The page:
Monday, April 19, 2021

Emancipation as Termination

The Night Watchman

The Night Watchman 

“Lastly, if you should ever doubt that a series of dry words in a government document can shatter spirits and demolish lives, let this book erase that doubt. Conversely, if you should be of the conviction that we are powerless to change those dry words, let this book give you heart.”   ― Louise Erdrich, The Night Watchman

Five years ago I was introduced to the writing of Louise Erdrich by reading The Master Butchers Singing Club. This historical novel of Germans in America won me over and while it has been too long since, I now have returned to Louise Erdrich with her historical novel about the battle of her indigenous people for their rights.

In this story we find Thomas Wazhashk, the the night watchman of the title, working at the jewel bearing plant, the first factory located near the Turtle Mountain Reservation in rural North Dakota. Thomas is also a Chippewa Council member who is trying to understand the consequences of a new "emancipation" bill on its way to the floor of the United States Congress. It is 1953 and he and the other council members know the bill isn't about freedom; Congress is fed up with Indians. The bill is a "termination" that threatens the rights of Native Americans to their land and their very identity. He wonders, how can the government abandon treaties made in good faith with Native Americans "for as long as the grasses shall grow, and the rivers run"? While anyone who has read about the history of the relations between the indigenous tribes and the steady encroachment of American settlers will not be surprised by these events, it is disturbing that they are happening in post WWII America.

Since graduating high school, Pixie Paranteau has insisted that everyone call her Patrice. Unlike most of the girls on the reservation, Patrice, the class valedictorian, has no desire to wear herself down with a husband and kids. She makes jewel bearings at the plant, a job that barely pays her enough to support her mother and brother. Patrice's shameful alcoholic father returns home sporadically to terrorize his wife and children and bully her for money. But Patrice needs every penny to follow her beloved older sister, Vera, who moved to the big city of Minneapolis. Vera may have disappeared; she hasn't been in touch in months, and is rumored to have had a baby. Determined to find Vera and her child, Patrice makes a fateful trip to Minnesota that introduces her to unexpected forms of exploitation and violence, and endangers her life.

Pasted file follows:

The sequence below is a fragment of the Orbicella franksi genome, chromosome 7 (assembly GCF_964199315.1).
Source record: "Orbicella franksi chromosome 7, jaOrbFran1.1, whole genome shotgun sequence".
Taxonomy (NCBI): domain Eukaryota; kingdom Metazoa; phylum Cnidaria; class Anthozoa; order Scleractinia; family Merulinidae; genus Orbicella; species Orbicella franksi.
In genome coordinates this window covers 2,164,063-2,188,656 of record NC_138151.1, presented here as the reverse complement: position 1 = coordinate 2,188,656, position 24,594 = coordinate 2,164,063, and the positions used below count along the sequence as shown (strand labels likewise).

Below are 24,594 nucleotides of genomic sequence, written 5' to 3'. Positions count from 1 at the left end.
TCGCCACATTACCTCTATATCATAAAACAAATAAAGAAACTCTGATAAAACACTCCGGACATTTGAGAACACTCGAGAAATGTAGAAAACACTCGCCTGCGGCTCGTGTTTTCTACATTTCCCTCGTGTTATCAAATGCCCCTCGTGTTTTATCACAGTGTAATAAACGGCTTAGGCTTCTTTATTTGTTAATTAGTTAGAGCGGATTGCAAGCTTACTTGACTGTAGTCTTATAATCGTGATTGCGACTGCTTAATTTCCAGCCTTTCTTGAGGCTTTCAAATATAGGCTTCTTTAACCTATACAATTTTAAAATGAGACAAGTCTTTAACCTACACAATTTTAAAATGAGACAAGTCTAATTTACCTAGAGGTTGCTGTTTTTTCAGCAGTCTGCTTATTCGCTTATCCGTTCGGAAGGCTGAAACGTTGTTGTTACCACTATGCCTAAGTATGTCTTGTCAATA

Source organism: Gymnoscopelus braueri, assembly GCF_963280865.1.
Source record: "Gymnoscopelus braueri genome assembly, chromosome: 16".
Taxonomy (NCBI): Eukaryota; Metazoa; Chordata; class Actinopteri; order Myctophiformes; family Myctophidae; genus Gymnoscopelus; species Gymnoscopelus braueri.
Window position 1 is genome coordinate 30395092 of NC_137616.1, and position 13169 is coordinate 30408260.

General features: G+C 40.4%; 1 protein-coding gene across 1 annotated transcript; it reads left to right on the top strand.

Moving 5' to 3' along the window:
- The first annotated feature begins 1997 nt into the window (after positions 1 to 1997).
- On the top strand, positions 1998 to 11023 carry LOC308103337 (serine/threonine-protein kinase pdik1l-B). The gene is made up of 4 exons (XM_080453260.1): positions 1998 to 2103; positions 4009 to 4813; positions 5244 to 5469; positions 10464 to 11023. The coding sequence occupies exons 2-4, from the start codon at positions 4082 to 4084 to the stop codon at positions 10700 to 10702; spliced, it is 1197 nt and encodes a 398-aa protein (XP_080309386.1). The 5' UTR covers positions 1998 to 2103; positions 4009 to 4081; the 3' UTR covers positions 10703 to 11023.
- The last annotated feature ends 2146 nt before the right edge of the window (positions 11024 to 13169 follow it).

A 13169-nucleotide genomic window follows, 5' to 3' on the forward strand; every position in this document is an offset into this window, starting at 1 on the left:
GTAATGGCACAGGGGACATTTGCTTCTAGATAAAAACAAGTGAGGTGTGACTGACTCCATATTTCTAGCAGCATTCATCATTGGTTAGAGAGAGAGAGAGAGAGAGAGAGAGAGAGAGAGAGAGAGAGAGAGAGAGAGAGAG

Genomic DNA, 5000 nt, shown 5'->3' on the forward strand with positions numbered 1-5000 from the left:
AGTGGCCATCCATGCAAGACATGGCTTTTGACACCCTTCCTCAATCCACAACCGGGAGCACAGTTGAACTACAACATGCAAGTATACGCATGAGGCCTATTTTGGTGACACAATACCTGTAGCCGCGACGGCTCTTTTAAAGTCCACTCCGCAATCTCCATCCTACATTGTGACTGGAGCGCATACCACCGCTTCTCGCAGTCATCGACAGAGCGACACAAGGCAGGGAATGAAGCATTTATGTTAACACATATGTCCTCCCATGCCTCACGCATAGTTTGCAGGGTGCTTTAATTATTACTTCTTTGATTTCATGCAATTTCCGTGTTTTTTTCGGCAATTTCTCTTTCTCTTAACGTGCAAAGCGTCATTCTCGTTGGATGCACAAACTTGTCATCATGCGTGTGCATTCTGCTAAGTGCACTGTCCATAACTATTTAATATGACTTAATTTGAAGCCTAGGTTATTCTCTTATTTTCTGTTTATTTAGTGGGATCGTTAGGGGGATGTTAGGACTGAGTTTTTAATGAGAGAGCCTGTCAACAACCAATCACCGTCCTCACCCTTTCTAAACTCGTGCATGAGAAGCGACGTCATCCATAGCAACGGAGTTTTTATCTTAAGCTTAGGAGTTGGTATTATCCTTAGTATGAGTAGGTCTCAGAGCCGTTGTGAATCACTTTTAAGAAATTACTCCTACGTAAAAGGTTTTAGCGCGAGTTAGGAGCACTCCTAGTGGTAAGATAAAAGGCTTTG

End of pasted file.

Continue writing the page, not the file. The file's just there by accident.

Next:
Thomas and Patrice live in this impoverished reservation community along with young Chippewa boxer Wood Mountain and his mother Juggie Blue, her niece and Patrice's best friend Valentine, and Stack Barnes, the white high school math teacher and boxing coach who is hopelessly in love with Patrice.

In The Night Watchman, Louise Erdrich creates a fictional world populated with memorable characters who are forced to grapple with the worst and best impulses of human nature. Her very real characters speak simple, but truthful words, all the while fighting a Federal Government whose words are duplicitous. 

Illuminating the loves and lives, the desires and ambitions of these characters with compassion, wit, and intelligence, The Night Watchman is a moving work of both personal and historical fiction whose story has both sadness and a positive spirit that finds its source in family and community.


reese said...

I've been curious about this one. Thanks! She's quite good, isn't she?

Of the ones I've read by her, my favorite has been The Last Report On The Miracles At Little No Horse.

mudpuddle said...

when i worked in the oil field i got to know a Chippewa indian pretty well... in spite of alcoholic tendencies and a lasting resentment against Caucasians, he had a sense of humor and was a pretty ordinary human... reading your lucid review, those memories returned, in part...

James said...

Erdrich has a way of portraying a culture through individual characters. In this case it is a sad story of betrayal leavened by the community.

The humanity of the Chippewa people is brought forth in the characterizations. From Thomas to the other members of the community there is a clear delineation.